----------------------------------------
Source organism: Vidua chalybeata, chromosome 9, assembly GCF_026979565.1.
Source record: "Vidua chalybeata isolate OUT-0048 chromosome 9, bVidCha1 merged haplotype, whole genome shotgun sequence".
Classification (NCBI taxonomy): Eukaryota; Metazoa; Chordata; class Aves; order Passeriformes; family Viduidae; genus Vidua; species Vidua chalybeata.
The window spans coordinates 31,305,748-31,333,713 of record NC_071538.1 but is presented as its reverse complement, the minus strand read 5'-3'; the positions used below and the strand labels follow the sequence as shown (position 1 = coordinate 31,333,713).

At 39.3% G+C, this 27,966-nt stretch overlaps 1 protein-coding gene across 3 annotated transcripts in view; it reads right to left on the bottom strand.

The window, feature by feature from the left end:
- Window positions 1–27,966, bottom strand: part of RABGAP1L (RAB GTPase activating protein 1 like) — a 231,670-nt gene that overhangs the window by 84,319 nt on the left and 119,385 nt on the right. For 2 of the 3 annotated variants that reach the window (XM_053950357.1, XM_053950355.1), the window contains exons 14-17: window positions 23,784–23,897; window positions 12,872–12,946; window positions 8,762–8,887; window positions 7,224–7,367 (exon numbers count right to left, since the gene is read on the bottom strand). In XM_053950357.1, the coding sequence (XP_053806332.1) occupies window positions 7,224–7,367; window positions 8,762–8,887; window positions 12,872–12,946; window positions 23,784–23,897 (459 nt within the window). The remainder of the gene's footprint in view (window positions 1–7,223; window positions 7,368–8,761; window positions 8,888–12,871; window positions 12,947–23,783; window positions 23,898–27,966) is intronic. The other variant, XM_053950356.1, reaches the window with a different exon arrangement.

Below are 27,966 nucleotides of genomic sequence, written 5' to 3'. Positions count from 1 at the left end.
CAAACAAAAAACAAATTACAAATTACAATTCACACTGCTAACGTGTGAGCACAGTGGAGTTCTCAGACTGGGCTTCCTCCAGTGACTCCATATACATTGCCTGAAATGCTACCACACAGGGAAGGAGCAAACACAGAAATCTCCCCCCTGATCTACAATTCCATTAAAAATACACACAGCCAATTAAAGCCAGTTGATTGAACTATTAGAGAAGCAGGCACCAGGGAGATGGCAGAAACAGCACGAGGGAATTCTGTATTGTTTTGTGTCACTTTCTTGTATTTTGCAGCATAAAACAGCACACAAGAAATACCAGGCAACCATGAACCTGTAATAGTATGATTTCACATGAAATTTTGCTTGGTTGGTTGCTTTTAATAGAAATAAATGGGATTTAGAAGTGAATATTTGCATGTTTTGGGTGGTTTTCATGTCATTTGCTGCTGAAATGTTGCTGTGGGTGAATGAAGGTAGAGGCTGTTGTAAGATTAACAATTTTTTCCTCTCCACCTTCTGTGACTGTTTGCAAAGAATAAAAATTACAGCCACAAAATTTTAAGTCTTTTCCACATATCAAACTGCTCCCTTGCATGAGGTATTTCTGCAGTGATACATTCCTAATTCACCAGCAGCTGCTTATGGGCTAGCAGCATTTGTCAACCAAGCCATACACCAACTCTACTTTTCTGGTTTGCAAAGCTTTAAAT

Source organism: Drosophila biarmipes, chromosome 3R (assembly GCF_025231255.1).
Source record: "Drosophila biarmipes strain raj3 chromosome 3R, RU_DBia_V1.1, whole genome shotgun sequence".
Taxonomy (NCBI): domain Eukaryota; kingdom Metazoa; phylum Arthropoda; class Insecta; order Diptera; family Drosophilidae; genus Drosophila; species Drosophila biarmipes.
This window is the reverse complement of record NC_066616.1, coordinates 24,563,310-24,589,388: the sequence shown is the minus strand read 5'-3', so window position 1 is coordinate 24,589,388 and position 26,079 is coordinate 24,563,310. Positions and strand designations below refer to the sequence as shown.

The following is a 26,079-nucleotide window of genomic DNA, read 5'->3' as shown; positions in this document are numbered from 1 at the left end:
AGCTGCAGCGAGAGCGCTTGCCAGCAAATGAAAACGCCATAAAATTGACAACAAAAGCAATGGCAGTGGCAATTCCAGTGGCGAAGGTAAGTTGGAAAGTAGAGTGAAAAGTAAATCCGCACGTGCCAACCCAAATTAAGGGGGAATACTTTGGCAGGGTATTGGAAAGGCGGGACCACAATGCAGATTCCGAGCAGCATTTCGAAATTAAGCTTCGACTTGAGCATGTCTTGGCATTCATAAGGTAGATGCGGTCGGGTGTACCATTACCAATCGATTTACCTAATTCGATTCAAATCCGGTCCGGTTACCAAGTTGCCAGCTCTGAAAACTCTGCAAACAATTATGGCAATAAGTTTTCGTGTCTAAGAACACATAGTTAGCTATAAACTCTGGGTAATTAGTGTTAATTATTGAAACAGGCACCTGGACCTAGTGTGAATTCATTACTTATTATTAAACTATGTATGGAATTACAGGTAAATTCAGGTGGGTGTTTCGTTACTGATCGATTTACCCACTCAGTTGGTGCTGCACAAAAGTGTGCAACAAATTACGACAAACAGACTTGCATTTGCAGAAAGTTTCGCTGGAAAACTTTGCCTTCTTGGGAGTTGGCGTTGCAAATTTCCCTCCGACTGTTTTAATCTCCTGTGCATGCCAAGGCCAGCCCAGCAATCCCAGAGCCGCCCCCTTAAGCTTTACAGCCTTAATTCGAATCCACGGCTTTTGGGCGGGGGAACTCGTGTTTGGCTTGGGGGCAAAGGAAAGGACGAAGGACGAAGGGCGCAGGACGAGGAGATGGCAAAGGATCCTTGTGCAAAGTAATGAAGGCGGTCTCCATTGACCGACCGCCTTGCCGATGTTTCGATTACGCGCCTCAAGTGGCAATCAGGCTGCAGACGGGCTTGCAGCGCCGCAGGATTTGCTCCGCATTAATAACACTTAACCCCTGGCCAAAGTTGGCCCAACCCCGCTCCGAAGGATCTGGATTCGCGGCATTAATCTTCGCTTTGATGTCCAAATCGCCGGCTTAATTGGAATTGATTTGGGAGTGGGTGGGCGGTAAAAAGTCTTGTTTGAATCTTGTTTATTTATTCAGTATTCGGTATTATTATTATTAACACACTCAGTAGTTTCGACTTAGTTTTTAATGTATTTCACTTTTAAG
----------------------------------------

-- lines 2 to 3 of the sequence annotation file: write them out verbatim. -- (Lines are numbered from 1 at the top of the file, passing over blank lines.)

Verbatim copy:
Source record: "Vidua chalybeata isolate OUT-0048 chromosome 9, bVidCha1 merged haplotype, whole genome shotgun sequence".
Classification (NCBI taxonomy): Eukaryota; Metazoa; Chordata; class Aves; order Passeriformes; family Viduidae; genus Vidua; species Vidua chalybeata.